The Novartis Decision: Is the Big Win for Indian Pharma Bad News for Investment?

The rejection of Novartis' patent application for a drug it developed more than a decade ago has been hailed by health care advocates. But it may spell bad news for New Delhi's attempts to lure foreign investment to the country

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Rafiq Maqbool / AP

Ranjit Shahani, vice chairman and managing director of Novartis India, speaks during a news conference in Mumbai on April 1, 2013

In a decisive victory for India’s pharmaceutical industry, India’s Supreme Court rejected Novartis’ patent application for the cancer drug Glivec on Monday, ending a seven-year battle by the Swiss drugmaker to get a patent in India on its powerful leukemia drug. The medication, which was approved for use in the U.S. back in 2001, has been produced generically by Indian pharmaceuticals for years at a fraction of the Swiss drug’s cost. The Indian drug industry’s victory, however, is being described as a stunning defeat for intellectual-property rights and may have repercussions on India’s attempts to attract foreign investment.

Nevertheless, health activists have called the top court’s decision a win for patients seeking cheaper treatment and against “evergreening,” the alleged practice of making minor tweaks to an existing drug to prolong a company’s hold on a patent and protect it from being produced by other firms as a cheaper generic version once the patent has expired. The ruling was met with enthusiasm by Indian drug manufacturers, which produce a generic version of Glivec, or Gleevec, as it is called in the U.S. market. Patients’-rights groups, who advocate for cheaper drugs to be available in countries like India where few can afford costly medication, also applauded the move. Advocates were concerned that a ruling in favor of Novartis could set a precedent that would ultimately cut off India’s vast supply of cheap generic drugs for diseases like HIV. Such medicines are exported to other developing markets. Millions of poor patients rely on them.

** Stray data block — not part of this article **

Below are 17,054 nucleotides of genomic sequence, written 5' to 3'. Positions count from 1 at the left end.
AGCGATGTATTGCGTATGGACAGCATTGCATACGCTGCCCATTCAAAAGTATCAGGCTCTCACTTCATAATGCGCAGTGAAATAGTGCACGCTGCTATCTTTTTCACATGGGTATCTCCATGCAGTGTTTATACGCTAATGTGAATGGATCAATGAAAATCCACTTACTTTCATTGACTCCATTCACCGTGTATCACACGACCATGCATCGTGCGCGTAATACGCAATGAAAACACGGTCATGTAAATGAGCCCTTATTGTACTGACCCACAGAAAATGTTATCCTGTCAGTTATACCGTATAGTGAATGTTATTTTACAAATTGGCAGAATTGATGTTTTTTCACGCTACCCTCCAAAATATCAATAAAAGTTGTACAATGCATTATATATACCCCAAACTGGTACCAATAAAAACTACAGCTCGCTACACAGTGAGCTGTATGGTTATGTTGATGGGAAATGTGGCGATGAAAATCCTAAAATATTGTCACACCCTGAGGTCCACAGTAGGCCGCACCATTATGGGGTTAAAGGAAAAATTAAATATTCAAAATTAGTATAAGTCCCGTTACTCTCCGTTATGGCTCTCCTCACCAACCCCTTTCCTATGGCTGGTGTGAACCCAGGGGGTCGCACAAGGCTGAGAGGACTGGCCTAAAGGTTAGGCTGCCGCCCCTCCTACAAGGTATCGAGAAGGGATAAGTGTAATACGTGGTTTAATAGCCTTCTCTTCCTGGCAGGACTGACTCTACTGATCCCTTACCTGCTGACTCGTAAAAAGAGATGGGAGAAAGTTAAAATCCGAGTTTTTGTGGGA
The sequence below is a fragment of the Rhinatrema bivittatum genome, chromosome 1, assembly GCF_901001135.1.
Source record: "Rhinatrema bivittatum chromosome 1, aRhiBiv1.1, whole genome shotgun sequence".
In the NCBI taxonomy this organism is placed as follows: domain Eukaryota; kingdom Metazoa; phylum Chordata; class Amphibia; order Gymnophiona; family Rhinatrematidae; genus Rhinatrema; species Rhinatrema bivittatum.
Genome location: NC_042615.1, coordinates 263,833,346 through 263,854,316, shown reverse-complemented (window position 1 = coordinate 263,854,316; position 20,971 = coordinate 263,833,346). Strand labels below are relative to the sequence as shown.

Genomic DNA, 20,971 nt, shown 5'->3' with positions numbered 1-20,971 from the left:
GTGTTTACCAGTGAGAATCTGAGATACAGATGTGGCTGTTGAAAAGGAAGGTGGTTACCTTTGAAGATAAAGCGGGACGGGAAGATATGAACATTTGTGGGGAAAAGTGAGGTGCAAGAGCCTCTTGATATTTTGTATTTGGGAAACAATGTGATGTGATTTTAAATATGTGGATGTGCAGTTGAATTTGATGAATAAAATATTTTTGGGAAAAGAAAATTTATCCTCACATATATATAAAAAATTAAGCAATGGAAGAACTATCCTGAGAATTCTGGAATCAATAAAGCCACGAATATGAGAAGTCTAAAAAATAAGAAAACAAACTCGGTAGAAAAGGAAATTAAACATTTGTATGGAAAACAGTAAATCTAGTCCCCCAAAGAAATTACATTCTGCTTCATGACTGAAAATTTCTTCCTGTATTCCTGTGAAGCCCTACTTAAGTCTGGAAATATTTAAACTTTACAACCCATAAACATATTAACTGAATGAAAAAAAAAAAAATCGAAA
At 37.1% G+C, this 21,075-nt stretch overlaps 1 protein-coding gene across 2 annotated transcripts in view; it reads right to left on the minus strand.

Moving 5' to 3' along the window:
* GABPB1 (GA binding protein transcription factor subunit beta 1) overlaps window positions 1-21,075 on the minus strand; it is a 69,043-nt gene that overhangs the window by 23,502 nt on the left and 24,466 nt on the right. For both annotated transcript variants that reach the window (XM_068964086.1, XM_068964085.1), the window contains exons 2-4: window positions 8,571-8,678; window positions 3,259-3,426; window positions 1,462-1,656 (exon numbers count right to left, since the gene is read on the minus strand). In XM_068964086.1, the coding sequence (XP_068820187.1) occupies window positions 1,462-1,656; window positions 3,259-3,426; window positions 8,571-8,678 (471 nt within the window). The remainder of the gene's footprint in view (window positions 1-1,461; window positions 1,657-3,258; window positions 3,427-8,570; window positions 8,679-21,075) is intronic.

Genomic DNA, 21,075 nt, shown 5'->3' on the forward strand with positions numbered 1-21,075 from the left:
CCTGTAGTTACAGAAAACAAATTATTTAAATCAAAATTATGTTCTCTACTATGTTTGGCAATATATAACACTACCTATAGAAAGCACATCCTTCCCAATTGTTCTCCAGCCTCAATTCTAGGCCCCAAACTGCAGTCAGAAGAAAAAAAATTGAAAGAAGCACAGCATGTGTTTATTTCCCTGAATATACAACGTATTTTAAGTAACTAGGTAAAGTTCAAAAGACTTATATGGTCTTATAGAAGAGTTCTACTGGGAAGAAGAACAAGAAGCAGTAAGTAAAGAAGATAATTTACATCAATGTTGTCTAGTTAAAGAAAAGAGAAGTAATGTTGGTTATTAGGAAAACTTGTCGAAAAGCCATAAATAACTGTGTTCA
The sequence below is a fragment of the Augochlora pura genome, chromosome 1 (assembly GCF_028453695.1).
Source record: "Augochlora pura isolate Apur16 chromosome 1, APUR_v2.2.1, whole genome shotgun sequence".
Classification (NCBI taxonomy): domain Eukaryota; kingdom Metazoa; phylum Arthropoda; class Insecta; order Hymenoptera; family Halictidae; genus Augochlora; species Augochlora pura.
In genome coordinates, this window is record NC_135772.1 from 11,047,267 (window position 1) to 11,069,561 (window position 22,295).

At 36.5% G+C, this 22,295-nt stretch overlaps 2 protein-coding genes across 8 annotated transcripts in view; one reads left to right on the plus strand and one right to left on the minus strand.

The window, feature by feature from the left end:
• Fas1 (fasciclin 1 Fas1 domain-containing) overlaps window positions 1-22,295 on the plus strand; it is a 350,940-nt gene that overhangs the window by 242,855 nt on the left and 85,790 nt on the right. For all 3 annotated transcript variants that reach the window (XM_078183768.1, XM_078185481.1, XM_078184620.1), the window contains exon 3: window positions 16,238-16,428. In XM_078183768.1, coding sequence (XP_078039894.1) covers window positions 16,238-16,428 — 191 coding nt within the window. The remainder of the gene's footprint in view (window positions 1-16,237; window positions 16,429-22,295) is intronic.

(MORE: How an Indian Patent Case Could Reshape the Future of Generic Drugs)

India’s generic-drug industry took off in 1970 after the government allowed for multiple patents to be granted on products with small adjustments to the process in which they were made. Today the industry is one of the nation’s biggest moneymakers, but India itself is a hugely attractive market for pharmaceutical companies. Novartis filed for an Indian patent on Glivec in 2006 and appealed after its application was rejected on the grounds that the drug had simply been amended but was not new. Novartis has argued that the drug had significant differences from earlier versions that made it eligible for a patent.

The drawn-out case has been closely watched by a global industry that, despite India’s reinstating stricter patent laws as a condition of being granted access to the World Trade Organization in 2005, is growing increasingly frustrated with the nation’s seeming reticence to recognize intellectual-property rights. Last month, the Financial Times reported that Roy Waldron, the chief intellectual-property counsel for Pfizer, said at a congressional hearing in Washington that India “routinely flouted trade rules to bolster the Indian generic industry at the expense of innovators.”

Indeed, the fact that India is creating a tough environment for global companies to continue to invest in new drug discoveries has been one of the chief criticisms of Monday’s ruling. In a statement, Novartis said the Supreme Court’s decision “discourages innovative drug discovery essential to advancing medical science for patients.” It went on to say that the company’s “primary concern of this case was with India’s growing non-recognition of intellectual property rights that sustain research and development for innovative medicines.” According to Novartis, 95% of the more than 16,000 patients who are prescribed Glivec in India today are receiving it free of charge through the company’s donation program.

The move also comes at an awkward moment for parts of the government that have been lobbying hard to convince global companies that India is friendly to foreign investors. On Monday, the same day the decision came down, Finance Minister Palaniappan Chidambaram was actively courting investors in Tokyo, telling reporters that India could handily absorb an annual $50 billion in foreign direct investment and reiterating the government’s commitment to simplify the process. Big Pharma, for now, does not seem likely to push to the front of the line.